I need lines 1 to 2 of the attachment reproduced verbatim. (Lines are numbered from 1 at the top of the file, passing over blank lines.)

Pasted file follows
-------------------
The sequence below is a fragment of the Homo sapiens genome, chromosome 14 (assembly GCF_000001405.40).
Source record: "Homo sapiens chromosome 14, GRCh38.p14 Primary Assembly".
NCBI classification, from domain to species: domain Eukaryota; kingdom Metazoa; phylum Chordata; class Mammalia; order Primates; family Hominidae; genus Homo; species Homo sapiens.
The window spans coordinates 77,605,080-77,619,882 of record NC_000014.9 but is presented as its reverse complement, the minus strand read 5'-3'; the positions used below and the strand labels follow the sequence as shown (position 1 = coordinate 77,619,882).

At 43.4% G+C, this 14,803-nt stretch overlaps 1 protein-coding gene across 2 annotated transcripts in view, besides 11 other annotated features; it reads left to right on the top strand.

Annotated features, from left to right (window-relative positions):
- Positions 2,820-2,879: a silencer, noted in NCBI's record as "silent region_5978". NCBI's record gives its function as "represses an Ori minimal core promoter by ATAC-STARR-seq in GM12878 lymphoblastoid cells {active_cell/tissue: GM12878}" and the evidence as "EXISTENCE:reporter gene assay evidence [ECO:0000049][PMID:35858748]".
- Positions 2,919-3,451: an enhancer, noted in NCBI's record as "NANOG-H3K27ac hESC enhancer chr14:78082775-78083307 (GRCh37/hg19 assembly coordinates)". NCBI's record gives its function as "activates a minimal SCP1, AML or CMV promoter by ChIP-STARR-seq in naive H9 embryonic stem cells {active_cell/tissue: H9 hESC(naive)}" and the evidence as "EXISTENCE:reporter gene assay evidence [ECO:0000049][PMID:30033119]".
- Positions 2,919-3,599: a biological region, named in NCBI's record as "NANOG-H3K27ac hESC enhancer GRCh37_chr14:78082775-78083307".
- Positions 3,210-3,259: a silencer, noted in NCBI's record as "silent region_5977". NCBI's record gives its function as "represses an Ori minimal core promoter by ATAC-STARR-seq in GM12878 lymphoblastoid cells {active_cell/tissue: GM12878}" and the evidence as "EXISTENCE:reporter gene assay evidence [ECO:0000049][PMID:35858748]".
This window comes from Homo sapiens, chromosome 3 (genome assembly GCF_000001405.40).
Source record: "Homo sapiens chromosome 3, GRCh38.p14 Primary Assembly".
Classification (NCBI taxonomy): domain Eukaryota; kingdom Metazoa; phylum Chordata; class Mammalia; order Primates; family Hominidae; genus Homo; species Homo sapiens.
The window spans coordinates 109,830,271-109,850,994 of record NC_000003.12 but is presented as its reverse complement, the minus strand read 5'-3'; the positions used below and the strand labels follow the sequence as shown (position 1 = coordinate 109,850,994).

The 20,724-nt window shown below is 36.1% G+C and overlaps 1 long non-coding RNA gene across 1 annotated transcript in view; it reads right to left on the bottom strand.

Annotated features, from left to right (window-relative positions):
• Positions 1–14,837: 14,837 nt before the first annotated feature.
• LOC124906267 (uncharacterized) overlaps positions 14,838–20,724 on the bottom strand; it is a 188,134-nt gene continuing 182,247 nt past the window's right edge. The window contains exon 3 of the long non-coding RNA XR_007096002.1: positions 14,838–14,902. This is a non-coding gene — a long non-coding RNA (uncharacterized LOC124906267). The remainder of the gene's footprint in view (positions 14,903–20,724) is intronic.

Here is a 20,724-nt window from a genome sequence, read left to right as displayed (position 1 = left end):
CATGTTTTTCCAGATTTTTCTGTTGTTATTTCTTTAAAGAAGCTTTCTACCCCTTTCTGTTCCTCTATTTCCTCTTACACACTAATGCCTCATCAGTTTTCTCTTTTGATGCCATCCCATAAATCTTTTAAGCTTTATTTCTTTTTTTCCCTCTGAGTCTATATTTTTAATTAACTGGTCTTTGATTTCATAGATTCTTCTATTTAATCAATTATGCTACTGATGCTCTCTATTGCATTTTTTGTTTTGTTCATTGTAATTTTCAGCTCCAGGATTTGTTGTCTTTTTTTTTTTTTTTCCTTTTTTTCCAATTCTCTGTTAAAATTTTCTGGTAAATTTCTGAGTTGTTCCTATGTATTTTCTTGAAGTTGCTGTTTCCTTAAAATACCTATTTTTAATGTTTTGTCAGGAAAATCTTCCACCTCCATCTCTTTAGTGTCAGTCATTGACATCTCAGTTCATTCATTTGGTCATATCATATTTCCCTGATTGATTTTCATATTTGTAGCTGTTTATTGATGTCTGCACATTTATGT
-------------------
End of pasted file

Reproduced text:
The sequence below is a fragment of the Homo sapiens genome, chromosome 14 (assembly GCF_000001405.40).
Source record: "Homo sapiens chromosome 14, GRCh38.p14 Primary Assembly".